My noble friend has done much to bring the benefits of the digital revolution to the NHS. Are there digital solutions that might help to prevent bowel cancer and other cancers in the fight against this dreadful disease in the coming months and years?
My noble friend is quite right to point out the potential of digital, particularly the analytical capability of artificial intelligence to look at samples. That was one reason why the Prime Minister recently pledged to have 50,000 more early cancer diagnoses by 2033—a long-term goal—precisely because the NHS is such a good place to use artificial intelligence to improve care.
My Lords, after a cancer diagnosis, English patients have poorer outcomes than all but one of our European comparators. We welcome the announcement that the Minister has just made about new clinicians, but in some areas there are delays in referral, testing diagnosis and then treatment. The longest wait for treatment reported this year was 541 days. That is not good enough. How long does the Minister think we will have to wait for there to be sufficient clinicians and facilities to deliver a service that moves us significantly up the table?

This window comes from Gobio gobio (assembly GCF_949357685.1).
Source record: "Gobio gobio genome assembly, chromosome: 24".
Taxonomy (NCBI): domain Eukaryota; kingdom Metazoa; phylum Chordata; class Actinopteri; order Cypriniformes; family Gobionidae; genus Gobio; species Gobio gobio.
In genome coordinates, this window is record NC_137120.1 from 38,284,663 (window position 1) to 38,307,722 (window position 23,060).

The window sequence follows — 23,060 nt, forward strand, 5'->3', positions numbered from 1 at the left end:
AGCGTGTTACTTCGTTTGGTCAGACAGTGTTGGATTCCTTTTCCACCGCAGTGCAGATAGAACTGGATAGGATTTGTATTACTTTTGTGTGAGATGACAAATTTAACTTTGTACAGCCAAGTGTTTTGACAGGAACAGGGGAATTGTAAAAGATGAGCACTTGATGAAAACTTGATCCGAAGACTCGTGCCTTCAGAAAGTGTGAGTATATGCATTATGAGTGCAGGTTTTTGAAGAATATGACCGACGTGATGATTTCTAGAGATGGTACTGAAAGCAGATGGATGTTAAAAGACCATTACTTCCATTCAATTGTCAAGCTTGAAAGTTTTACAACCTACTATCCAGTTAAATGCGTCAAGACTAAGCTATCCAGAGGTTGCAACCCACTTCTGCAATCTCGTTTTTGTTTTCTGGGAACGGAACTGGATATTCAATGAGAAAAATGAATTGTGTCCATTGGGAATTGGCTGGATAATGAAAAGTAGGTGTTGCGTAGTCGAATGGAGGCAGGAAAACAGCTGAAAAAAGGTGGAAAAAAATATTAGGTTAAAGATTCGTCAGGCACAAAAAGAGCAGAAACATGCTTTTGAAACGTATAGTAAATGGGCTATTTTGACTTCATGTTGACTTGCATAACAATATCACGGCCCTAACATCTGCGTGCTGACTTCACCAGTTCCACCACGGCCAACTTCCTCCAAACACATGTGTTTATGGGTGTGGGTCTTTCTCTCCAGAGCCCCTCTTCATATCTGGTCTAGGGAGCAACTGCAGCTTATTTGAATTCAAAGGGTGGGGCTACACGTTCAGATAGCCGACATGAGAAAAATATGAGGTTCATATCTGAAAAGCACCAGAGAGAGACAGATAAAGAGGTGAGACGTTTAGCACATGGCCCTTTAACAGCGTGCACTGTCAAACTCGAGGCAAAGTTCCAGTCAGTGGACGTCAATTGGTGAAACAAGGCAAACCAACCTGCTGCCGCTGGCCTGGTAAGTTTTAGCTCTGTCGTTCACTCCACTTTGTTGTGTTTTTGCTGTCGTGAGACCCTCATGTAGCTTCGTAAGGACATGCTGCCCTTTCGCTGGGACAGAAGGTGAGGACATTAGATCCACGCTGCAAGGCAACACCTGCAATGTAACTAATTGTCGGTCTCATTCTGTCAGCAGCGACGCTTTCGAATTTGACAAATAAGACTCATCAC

The noble Baroness is right to highlight the importance of waiting times. The 62-day standard is unfortunately not being hit at the moment. The NHS has pledged to get back on that standard this year. We are also piloting a faster, 28-day diagnosis standard in five areas at the moment with the idea of rolling that out so that there is a higher standard of care and fewer people have to wait longer.